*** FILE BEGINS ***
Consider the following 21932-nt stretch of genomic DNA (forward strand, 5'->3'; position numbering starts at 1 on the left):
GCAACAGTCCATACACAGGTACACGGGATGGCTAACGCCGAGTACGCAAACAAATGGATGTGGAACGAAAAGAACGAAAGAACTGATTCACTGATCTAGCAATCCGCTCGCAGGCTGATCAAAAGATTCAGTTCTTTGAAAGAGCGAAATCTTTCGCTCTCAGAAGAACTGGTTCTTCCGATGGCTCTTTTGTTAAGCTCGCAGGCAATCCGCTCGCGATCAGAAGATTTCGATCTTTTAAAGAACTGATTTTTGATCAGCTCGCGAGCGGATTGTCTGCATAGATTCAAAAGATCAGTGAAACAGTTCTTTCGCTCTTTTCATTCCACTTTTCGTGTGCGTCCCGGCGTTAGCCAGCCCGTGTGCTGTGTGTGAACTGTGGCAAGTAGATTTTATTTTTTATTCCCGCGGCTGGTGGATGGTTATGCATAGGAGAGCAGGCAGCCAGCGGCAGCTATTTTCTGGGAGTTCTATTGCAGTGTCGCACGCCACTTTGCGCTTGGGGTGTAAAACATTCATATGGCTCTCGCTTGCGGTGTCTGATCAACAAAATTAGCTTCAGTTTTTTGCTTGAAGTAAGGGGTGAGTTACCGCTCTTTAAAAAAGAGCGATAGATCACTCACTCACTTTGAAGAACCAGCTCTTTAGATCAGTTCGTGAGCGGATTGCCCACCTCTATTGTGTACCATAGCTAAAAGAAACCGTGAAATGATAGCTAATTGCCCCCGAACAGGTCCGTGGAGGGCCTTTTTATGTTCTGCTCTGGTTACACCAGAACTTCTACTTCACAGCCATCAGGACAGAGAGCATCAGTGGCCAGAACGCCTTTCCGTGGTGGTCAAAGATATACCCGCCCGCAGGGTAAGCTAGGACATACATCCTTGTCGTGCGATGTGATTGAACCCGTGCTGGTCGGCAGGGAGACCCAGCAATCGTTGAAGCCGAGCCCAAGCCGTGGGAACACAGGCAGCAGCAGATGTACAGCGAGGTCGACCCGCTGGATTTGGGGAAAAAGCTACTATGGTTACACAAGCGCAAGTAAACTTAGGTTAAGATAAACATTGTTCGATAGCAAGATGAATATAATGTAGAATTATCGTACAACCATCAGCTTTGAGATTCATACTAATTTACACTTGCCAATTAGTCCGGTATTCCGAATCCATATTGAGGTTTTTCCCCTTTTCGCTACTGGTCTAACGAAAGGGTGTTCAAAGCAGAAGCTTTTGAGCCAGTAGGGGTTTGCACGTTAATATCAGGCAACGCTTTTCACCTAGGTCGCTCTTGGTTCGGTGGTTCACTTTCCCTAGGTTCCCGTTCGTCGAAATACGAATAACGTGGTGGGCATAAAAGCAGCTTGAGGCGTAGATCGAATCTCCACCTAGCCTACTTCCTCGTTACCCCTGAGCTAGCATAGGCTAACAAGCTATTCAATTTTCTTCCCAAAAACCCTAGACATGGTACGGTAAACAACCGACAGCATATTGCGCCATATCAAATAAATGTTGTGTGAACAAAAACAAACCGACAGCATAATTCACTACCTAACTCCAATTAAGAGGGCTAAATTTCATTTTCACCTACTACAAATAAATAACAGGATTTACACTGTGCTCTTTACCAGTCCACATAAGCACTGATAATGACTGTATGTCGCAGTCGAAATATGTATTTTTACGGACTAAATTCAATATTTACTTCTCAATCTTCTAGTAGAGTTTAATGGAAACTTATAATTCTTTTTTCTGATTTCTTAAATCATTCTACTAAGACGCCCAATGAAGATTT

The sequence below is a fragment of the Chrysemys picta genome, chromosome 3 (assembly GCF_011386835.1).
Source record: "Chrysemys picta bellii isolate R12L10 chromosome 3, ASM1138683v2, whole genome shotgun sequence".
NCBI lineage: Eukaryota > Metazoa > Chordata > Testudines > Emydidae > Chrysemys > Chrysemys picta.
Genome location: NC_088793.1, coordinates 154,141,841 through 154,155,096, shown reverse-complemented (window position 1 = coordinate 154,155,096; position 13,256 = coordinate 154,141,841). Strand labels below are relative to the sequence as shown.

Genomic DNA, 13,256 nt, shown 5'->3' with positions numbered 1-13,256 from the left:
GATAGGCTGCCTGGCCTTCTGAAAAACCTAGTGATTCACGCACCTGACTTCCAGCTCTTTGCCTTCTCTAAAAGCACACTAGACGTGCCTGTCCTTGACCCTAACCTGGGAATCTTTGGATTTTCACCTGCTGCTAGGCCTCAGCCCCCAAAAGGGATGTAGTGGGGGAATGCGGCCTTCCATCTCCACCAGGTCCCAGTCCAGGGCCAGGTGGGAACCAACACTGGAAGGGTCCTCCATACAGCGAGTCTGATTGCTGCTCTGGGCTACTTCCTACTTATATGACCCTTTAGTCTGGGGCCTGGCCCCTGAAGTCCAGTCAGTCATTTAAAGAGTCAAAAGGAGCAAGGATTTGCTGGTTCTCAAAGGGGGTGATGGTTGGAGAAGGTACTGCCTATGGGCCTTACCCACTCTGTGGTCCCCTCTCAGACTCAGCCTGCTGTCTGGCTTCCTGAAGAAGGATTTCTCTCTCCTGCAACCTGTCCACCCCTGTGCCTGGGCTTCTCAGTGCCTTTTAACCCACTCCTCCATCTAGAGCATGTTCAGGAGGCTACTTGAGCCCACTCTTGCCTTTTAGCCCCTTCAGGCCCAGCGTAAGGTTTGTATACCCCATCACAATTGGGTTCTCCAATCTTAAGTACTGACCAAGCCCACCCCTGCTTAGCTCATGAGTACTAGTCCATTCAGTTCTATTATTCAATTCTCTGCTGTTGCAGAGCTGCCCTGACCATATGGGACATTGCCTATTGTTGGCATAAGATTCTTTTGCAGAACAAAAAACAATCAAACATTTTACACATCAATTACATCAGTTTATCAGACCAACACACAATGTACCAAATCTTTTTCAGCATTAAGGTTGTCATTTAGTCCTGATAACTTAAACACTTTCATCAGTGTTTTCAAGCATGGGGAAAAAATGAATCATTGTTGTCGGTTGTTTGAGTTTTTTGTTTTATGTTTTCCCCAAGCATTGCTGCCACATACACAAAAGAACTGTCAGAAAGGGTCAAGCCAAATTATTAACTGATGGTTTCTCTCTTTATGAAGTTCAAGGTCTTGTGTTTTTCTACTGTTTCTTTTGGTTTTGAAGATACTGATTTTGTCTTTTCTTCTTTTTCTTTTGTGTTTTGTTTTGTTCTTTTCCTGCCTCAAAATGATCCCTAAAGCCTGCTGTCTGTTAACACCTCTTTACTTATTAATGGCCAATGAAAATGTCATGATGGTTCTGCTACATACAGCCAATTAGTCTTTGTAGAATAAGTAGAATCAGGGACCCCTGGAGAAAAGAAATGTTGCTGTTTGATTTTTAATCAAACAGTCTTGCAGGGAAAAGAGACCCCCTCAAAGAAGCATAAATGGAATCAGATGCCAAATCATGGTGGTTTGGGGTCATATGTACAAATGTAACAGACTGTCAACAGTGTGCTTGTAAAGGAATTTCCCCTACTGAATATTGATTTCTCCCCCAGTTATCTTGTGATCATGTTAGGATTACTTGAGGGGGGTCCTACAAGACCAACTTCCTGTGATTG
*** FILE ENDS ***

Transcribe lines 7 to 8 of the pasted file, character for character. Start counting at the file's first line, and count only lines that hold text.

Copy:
Genomic DNA, 13,256 nt, shown 5'->3' with positions numbered 1-13,256 from the left:
GATAGGCTGCCTGGCCTTCTGAAAAACCTAGTGATTCACGCACCTGACTTCCAGCTCTTTGCCTTCTCTAAAAGCACACTAGACGTGCCTGTCCTTGACCCTAACCTGGGAATCTTTGGATTTTCACCTGCTGCTAGGCCTCAGCCCCCAAAAGGGATGTAGTGGGGGAATGCGGCCTTCCATCTCCACCAGGTCCCAGTCCAGGGCCAGGTGGGAACCAACACTGGAAGGGTCCTCCATACAGCGAGTCTGATTGCTGCTCTGGGCTACTTCCTACTTATATGACCCTTTAGTCTGGGGCCTGGCCCCTGAAGTCCAGTCAGTCATTTAAAGAGTCAAAAGGAGCAAGGATTTGCTGGTTCTCAAAGGGGGTGATGGTTGGAGAAGGTACTGCCTATGGGCCTTACCCACTCTGTGGTCCCCTCTCAGACTCAGCCTGCTGTCTGGCTTCCTGAAGAAGGATTTCTCTCTCCTGCAACCTGTCCACCCCTGTGCCTGGGCTTCTCAGTGCCTTTTAACCCACTCCTCCATCTAGAGCATGTTCAGGAGGCTACTTGAGCCCACTCTTGCCTTTTAGCCCCTTCAGGCCCAGCGTAAGGTTTGTATACCCCATCACAATTGGGTTCTCCAATCTTAAGTACTGACCAAGCCCACCCCTGCTTAGCTCATGAGTACTAGTCCATTCAGTTCTATTATTCAATTCTCTGCTGTTGCAGAGCTGCCCTGACCATATGGGACATTGCCTATTGTTGGCATAAGATTCTTTTGCAGAACAAAAAACAATCAAACATTTTACACATCAATTACATCAGTTTATCAGACCAACACACAATGTACCAAATCTTTTTCAGCATTAAGGTTGTCATTTAGTCCTGATAACTTAAACACTTTCATCAGTGTTTTCAAGCATGGGGAAAAAATGAATCATTGTTGTCGGTTGTTTGAGTTTTTTGTTTTATGTTTTCCCCAAGCATTGCTGCCACATACACAAAAGAACTGTCAGAAAGGGTCAAGCCAAATTATTAACTGATGGTTTCTCTCTTTATGAAGTTCAAGGTCTTGTGTTTTTCTACTGTTTCTTTTGGTTTTGAAGATACTGATTTTGTCTTTTCTTCTTTTTCTTTTGTGTTTTGTTTTGTTCTTTTCCTGCCTCAAAATGATCCCTAAAGCCTGCTGTCTGTTAACACCTCTTTACTTATTAATGGCCAATGAAAATGTCATGATGGTTCTGCTACATACAGCCAATTAGTCTTTGTAGAATAAGTAGAATCAGGGACCCCTGGAGAAAAGAAATGTTGCTGTTTGATTTTTAATCAAACAGTCTTGCAGGGAAAAGAGACCCCCTCAAAGAAGCATAAATGGAATCAGATGCCAAATCATGGTGGTTTGGGGTCATATGTACAAATGTAACAGACTGTCAACAGTGTGCTTGTAAAGGAATTTCCCCTACTGAATATTGATTTCTCCCCCAGTTATCTTGTGATCATGTTAGGATTACTTGAGGGGGGTCCTACAAGACCAACTTCCTGTGATTG